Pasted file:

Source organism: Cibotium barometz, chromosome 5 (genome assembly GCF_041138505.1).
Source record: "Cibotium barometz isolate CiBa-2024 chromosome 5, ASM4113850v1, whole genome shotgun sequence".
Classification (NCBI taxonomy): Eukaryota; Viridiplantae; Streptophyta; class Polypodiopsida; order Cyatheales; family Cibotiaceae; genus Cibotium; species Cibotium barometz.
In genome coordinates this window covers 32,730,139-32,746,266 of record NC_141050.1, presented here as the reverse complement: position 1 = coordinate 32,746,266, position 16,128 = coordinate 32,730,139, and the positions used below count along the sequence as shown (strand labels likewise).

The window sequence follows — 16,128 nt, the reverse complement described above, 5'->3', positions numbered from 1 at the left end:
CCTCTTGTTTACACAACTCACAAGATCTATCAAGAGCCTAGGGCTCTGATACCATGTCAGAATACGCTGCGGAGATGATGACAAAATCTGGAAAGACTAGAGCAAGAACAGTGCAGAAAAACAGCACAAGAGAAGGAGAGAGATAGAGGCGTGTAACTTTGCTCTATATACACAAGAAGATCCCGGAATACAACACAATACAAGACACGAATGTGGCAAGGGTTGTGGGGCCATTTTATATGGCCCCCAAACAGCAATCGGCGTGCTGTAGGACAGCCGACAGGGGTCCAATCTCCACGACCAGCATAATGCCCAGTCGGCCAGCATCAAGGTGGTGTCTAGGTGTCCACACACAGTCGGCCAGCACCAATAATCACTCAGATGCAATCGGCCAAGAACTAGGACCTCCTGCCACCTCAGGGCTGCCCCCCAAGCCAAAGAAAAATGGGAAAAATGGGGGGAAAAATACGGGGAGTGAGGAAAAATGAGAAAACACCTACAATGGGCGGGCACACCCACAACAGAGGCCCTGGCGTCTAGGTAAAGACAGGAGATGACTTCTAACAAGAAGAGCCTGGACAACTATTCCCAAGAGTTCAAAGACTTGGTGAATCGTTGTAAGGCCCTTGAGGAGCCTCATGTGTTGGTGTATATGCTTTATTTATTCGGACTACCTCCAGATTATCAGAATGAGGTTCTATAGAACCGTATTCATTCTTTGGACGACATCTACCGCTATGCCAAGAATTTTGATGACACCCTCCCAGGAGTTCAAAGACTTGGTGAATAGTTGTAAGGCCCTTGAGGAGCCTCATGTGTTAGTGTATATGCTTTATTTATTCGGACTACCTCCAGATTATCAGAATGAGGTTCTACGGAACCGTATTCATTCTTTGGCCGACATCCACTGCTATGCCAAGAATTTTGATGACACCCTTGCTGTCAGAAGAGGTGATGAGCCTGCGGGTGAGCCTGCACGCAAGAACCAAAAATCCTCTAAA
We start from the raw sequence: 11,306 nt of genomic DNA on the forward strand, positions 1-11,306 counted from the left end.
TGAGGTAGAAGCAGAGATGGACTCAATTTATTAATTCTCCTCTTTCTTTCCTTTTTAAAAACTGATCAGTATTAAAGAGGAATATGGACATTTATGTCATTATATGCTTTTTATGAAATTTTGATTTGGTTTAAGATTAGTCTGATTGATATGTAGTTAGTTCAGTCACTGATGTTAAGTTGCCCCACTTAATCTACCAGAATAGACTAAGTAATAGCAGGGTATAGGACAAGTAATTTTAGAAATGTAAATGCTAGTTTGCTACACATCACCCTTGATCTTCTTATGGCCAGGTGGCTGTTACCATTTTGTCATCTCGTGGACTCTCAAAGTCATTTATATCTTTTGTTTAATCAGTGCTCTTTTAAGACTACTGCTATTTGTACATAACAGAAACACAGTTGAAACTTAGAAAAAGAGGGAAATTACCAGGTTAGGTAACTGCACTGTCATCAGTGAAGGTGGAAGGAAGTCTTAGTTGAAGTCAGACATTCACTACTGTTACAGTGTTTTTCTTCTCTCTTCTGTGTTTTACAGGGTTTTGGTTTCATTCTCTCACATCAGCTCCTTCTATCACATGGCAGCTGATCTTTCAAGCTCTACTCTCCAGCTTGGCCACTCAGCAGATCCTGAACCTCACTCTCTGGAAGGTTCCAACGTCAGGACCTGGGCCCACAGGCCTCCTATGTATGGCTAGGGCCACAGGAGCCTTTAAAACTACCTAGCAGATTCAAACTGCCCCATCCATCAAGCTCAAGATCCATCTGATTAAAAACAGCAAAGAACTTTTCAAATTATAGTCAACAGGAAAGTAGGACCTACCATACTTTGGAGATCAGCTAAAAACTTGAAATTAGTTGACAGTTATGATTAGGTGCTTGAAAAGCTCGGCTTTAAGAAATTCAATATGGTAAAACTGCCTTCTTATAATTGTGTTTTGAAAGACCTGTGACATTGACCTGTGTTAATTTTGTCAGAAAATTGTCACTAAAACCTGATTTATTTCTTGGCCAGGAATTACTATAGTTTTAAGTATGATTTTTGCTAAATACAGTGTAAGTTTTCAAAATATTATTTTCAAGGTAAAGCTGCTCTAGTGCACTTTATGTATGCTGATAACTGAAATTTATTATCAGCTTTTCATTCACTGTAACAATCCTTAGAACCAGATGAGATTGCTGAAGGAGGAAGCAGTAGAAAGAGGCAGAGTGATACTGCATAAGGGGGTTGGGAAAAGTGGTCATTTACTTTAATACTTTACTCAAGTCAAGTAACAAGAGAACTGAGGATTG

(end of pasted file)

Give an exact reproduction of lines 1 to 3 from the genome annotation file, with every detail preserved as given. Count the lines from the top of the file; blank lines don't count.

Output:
Source organism: Cibotium barometz, chromosome 5 (genome assembly GCF_041138505.1).
Source record: "Cibotium barometz isolate CiBa-2024 chromosome 5, ASM4113850v1, whole genome shotgun sequence".
Classification (NCBI taxonomy): Eukaryota; Viridiplantae; Streptophyta; class Polypodiopsida; order Cyatheales; family Cibotiaceae; genus Cibotium; species Cibotium barometz.